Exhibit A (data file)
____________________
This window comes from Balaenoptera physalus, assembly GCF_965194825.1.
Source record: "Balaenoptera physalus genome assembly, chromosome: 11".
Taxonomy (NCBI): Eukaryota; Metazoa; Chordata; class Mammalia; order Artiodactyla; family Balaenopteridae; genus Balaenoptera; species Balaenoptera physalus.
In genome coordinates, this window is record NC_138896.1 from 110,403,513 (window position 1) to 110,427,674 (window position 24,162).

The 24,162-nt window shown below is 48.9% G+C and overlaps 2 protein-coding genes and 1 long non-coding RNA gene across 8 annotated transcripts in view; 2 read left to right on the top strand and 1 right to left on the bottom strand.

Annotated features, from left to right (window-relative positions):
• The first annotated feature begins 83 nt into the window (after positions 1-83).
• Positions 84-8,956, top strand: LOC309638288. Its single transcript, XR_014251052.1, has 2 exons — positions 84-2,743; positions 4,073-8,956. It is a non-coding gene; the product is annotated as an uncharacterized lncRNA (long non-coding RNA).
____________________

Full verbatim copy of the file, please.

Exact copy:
This window comes from Balaenoptera physalus, assembly GCF_965194825.1.
Source record: "Balaenoptera physalus genome assembly, chromosome: 11".
Taxonomy (NCBI): Eukaryota; Metazoa; Chordata; class Mammalia; order Artiodactyla; family Balaenopteridae; genus Balaenoptera; species Balaenoptera physalus.
In genome coordinates, this window is record NC_138896.1 from 110,403,513 (window position 1) to 110,427,674 (window position 24,162).

The 24,162-nt window shown below is 48.9% G+C and overlaps 2 protein-coding genes and 1 long non-coding RNA gene across 8 annotated transcripts in view; 2 read left to right on the top strand and 1 right to left on the bottom strand.

Annotated features, from left to right (window-relative positions):
• The first annotated feature begins 83 nt into the window (after positions 1-83).
• Positions 84-8,956, top strand: LOC309638288. Its single transcript, XR_014251052.1, has 2 exons — positions 84-2,743; positions 4,073-8,956. It is a non-coding gene; the product is annotated as an uncharacterized lncRNA (long non-coding RNA).